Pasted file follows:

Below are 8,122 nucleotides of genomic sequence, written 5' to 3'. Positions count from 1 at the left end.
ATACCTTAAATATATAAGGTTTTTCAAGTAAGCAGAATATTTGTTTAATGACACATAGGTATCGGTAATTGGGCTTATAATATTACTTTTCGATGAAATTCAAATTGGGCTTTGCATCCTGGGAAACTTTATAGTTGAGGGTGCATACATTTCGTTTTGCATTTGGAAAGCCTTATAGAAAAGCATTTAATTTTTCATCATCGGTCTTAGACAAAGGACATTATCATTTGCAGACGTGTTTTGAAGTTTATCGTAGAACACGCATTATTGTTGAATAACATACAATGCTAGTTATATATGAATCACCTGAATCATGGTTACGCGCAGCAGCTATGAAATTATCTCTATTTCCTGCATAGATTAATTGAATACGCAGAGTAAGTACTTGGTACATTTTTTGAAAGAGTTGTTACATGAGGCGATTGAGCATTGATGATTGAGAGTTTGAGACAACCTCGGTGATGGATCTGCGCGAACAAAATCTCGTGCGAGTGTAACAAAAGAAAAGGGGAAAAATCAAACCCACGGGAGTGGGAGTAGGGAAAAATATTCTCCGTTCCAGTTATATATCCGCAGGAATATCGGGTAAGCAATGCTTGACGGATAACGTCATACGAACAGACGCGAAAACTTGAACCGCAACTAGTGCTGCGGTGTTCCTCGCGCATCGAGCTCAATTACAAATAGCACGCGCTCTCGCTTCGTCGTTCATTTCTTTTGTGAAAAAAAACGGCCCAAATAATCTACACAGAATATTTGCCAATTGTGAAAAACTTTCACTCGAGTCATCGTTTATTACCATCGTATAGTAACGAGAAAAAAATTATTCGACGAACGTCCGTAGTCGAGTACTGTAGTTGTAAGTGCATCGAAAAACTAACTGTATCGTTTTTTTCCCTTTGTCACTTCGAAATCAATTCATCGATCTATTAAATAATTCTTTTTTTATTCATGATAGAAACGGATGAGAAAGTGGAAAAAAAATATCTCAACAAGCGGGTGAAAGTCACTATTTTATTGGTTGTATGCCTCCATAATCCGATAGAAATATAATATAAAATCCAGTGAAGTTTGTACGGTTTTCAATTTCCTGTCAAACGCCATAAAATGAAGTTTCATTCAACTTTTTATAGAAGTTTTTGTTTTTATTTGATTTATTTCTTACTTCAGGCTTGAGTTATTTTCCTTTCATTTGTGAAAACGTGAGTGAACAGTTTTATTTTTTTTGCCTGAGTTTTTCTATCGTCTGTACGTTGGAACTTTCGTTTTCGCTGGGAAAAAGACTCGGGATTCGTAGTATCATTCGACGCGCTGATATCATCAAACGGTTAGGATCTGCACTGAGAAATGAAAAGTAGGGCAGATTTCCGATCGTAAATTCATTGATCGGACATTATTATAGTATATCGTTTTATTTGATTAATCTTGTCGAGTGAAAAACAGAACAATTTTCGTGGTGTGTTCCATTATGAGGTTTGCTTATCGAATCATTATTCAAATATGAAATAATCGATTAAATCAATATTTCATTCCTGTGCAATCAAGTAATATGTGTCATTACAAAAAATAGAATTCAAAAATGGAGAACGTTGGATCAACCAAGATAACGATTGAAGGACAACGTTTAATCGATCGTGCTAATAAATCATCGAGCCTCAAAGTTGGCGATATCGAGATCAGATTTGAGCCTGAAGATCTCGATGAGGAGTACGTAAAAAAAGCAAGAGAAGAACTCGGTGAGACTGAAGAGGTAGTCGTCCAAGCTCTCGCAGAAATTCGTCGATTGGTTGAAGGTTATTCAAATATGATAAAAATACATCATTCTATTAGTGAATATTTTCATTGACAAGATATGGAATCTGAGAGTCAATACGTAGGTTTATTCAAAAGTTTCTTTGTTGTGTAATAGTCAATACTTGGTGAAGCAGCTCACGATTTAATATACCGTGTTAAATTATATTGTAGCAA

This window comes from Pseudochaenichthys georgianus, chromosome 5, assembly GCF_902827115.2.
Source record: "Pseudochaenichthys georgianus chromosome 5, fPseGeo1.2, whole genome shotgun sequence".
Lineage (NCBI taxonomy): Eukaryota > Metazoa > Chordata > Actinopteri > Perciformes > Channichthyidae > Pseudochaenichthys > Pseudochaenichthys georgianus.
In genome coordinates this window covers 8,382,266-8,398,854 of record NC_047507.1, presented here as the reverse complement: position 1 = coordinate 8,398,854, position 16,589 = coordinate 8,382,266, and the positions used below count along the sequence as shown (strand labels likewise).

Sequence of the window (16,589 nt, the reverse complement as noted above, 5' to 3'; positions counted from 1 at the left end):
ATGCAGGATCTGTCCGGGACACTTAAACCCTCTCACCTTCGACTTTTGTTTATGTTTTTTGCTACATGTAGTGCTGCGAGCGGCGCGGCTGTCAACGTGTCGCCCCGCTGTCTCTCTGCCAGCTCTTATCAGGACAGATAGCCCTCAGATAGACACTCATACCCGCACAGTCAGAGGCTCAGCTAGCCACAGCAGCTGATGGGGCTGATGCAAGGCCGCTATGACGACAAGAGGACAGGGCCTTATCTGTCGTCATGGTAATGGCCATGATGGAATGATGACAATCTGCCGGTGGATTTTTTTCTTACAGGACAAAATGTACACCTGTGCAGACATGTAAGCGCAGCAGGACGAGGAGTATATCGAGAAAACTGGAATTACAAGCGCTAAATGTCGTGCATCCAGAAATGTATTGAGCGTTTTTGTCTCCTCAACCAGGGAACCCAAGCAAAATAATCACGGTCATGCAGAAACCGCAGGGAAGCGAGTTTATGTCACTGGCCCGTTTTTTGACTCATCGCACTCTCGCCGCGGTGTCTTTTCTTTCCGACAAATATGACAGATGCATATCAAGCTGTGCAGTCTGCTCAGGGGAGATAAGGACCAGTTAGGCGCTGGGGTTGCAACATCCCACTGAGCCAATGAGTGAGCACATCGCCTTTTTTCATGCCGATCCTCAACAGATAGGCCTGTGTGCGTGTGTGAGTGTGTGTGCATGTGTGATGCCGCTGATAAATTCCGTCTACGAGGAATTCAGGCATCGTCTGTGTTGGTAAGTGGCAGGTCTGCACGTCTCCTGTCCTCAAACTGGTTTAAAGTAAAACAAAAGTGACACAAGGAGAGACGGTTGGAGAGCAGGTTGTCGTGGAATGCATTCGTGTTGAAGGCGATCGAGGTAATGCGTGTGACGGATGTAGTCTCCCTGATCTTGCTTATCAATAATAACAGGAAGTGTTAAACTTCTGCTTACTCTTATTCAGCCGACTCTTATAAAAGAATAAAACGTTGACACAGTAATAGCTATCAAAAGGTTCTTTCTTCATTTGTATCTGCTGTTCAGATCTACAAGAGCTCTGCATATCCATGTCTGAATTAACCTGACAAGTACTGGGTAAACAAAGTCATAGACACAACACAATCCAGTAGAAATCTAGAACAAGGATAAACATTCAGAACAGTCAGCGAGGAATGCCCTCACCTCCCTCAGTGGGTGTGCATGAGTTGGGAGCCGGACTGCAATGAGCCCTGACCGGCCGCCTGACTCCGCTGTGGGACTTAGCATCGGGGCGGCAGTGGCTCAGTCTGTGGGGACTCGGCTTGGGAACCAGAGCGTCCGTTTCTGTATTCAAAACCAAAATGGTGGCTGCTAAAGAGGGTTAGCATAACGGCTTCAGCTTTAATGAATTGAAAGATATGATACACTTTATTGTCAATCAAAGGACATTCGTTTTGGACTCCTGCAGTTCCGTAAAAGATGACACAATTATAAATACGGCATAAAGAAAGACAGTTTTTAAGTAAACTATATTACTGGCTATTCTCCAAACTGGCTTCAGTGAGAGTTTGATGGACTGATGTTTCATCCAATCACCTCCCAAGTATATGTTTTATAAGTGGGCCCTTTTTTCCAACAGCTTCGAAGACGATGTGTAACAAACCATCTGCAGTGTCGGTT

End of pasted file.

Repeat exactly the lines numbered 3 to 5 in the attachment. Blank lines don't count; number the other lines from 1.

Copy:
This window comes from Pseudochaenichthys georgianus, chromosome 5, assembly GCF_902827115.2.
Source record: "Pseudochaenichthys georgianus chromosome 5, fPseGeo1.2, whole genome shotgun sequence".
Lineage (NCBI taxonomy): Eukaryota > Metazoa > Chordata > Actinopteri > Perciformes > Channichthyidae > Pseudochaenichthys > Pseudochaenichthys georgianus.